The first step in writing a recipe is to record measurements. Our OOGs learned the importance of recipes from costing to quality and consistency standards. Once we had a recipe, we could figure out how much it costs to produce. However, we weren't able to produce those statistics until we knew the cost of our food broken down into ounces or tablespoons.
Farms don't only grow produce. They have to have a dynamic system of different crops that work to support each other. Our OOGs planted Asylum flowers for warding off some insects we don't want and to attract all the beautiful butterflies, bees, and bird pollinators. We practiced digging appropriate size holes to transplant our flowers.
We take time to review with all of our OOGs when its best to use a sowing style of planting vs. creating starts to transplant. It depends how the plant grows! Transplanting also takes time and planning because you should know before you plant the condition of your soil. Our OOGs also love the opportunity to enjoy fresh, less processed snacks. Let's face it, all of our produce is handled and processed to some extent, The question is do you know how much?
For squash or tomato plants, where each plant produces a bounty of fruit or vegetables, fewer plants are needed. When we are depending on only a few plants to grow in a certain area using a start ensures that our plant will be successful. When each seed only produces the quantity of a single vegetable, like a carrot or radish, we sow a lot of seeds. Once the seeds sprout and grow they are thinned to an appropriate amount of plants for the space.
Not many people know of this wonderland in the East Oakland Hillside above 98th and Stearns. Bishop O'Dowd for many years now has expanded their outdoor classroom the "Living Lab" into a newly built facility for two classrooms alongside their extremely dynamic landscape of trees, native plants, planter boxes, and chickens. They were very kind to us and donated a flat of many different tomato varieties from larger heirloom to smaller novelty cherry size.
Our students love eating cuties and carrots! It's so great to see young minds choosing to eat healthful snacks. Our goal is positive reinforcement for the smart choice they're making! Our particular class was experiencing an unusually hot day and we wanted to award our hard workers with popsicles. We talked about how they could make their own at home and have for a treat instead of Ice Cream.
Before we start planting there have to be well thought out plans for placing our starts or seeds. To help ensure our plants health and success we like to add in some soil, compost, or manure and mix everything up. It gives more life and food to your soil for these plants to thrive. We also learn during this process any weeds or pesky bugs we may have that need to be feed to our chickens!!!
When we are brainstorming what to cook for dinner one concept to focus on is "How can we use any leftovers for another meal?". Making food like rice, beans, pasta are examples of staple cooking that can easily snuck into new meals. For not only cooking every business will examine their waste or the byproduct from their staple corp or produced product and imagine how they can make money off the waste. Vegetable oil for cars from used fryers would be a great example of taking waste and turning it to another product.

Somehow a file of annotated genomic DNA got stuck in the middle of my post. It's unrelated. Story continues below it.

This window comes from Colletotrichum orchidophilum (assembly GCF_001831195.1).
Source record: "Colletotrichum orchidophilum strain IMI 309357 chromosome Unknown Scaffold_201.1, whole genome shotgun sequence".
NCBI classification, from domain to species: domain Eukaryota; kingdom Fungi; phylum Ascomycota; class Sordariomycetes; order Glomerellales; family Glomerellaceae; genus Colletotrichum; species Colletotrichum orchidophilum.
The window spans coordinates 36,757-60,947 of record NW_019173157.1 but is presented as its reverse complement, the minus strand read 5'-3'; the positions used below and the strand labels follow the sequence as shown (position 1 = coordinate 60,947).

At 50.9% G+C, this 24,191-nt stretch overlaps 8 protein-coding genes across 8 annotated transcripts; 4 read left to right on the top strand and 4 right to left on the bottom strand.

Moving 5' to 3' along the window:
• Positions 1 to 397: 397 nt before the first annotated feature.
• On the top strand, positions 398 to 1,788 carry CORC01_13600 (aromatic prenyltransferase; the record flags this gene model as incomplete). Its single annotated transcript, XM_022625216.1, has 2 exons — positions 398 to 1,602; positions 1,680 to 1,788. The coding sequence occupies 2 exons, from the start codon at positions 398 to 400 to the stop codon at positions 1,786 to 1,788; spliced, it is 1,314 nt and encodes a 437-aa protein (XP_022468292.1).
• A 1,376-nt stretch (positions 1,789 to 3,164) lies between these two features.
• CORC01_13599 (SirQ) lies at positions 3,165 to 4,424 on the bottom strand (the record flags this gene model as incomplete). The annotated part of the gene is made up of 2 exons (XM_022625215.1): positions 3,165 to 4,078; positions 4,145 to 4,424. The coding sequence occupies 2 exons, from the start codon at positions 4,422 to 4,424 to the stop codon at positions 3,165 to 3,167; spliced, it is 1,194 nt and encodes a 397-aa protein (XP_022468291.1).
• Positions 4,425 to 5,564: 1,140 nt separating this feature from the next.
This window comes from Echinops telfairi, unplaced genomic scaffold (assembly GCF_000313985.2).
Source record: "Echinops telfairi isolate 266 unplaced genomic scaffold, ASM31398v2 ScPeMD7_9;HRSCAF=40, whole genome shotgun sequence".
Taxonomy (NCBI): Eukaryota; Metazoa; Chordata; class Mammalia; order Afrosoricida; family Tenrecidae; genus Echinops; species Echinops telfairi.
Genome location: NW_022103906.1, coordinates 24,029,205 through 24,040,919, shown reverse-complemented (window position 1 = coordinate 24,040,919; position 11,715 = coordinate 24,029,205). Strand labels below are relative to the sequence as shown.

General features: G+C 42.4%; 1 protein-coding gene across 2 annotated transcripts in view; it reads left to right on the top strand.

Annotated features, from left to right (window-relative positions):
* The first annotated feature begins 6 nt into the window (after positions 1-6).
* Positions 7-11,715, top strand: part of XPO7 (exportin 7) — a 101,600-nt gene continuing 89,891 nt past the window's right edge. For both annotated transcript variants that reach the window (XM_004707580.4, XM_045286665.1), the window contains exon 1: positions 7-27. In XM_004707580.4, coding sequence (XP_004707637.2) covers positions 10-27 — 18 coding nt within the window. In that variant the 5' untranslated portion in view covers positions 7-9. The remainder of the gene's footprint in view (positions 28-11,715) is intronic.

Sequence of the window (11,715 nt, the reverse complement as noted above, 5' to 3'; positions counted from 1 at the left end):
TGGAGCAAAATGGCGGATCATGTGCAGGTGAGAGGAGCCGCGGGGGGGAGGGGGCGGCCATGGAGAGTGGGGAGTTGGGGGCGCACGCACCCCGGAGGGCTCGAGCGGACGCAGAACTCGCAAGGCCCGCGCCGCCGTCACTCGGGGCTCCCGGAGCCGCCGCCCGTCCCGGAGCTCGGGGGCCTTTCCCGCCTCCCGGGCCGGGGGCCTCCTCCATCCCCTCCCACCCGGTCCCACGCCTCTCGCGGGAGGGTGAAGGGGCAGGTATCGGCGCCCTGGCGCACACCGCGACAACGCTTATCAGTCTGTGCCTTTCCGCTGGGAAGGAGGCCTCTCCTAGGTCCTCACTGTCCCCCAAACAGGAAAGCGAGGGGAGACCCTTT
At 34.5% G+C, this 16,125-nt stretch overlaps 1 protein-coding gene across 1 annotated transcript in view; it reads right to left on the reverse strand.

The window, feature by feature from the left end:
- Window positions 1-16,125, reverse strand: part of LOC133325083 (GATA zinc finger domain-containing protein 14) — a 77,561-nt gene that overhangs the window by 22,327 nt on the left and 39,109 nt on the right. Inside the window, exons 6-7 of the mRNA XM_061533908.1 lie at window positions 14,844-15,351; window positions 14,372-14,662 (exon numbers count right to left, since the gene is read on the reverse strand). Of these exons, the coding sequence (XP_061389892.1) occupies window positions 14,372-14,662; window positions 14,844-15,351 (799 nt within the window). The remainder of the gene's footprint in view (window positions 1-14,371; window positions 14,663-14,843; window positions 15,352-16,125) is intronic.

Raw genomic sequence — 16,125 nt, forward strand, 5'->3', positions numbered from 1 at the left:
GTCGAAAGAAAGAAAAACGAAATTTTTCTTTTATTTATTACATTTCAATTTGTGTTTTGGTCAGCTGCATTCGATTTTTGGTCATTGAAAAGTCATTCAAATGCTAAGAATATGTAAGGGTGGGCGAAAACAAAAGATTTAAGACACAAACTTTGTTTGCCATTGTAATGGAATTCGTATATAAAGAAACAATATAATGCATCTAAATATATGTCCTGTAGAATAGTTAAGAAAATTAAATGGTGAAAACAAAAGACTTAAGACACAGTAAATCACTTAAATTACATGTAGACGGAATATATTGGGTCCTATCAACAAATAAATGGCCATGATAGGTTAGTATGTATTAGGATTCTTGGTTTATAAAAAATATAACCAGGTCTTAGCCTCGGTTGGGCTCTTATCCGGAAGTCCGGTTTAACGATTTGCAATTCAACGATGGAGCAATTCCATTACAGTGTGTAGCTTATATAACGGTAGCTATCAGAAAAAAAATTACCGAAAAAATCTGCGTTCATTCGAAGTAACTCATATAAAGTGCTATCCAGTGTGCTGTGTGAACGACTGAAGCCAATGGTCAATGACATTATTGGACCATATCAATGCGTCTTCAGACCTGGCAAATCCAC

Restaurants, Grocery Stores, and food manufactures all have to incorporate their cost of doing business (Rent, Labor, Material Goods, Packaging, Shipping, Etc) when figuring out their cost and retail price $. Often times why we have subsidies to help ensure consistency for the farmer and the manufacture of these raw products.
Great way to practice our knife skills is first having good habits with our station. We talked about the importance of keeping a wet towel under your cutting board to reduce the chance of a wandering cutting surface. OOGs also are expected to maintain a clean work area with containers for organizing our garbage, compost, veg stock, and final product. Clear surfaces without unnecessary product prevents us from making super strange and unsafe cutting techniques.
Great way to practice your cutting skills for holding a knife comfortably and safe while challenging yourself for consistency specific size cuts comes from making stock. There are really only 3 vegetables you need! Celery, Onion, Carrots, and water of course. You can always add in onion peels that aren't chopped and carrot peels from another meal at another time. Some OOGs even set all these delicious desired vegetable scrapes in a specific stock bag kept in the freezer. Another way for us to save money from the waste of another meal.
You'll never know how much you love salad until you make homemade dressing. Our students devour salad when its freshly dressed with Balsamic Vinaigrette they all contribute in making. We stick to a basic 3-1 Oil to Vinegar and also use a blend Canola/EVOO, Mustard, Salt, and Pepper.
Following up again on how to transform waste into another meal would be chicken stock. When we made chicken tacos we shredded all the meat off of the bones. Then instead of throwing all those juicy, roasted, sweat, savory bones into the trash. We tossed them into our stock pot to boil with all the carrots, onions, and celery we practiced our cutting on.
Going off site and onto an adventure of a whole new setting is such an exhilarating way to learn. All your sense are are extra curious mode because you've never walked the land, heard the swarms of bees or clucking of chickens.
In 2016 City Slicker Farms opened their long awaited Farm Park in West Oakland on Peralta. Instantly it was a major #DoubleOGApproved style project that took them a lot of hard earned hours and input from the community. It has taken off and made such a huge impact in our Oakland community for access of a large farm in a city setting.
The students of our spring 2019 class at North Oakland Community Charter have chickens already except the space at City Slicker Farms is so much more roomy! It was a treat to visit their sight and give young OOGs an opportunity to pick up chickens and peacefully hold them.
Bees are such a hot topic in environmental community because of their dealing population. City Slicker Farms has a beautiful Honey Bee Hive set up within their chicken range that our brave OOG students got to stand by and allow the bees to dance all around us.
The Farm Park provides such a wonderful space for City Slicker Farms to have large areas for cultivating food for their workshops, to give out to volunteers, or available at their farm stand. Also makes for a great model to explain the amount of space, time, labor, water, protection, and patience to grow our food within minutes of our homes.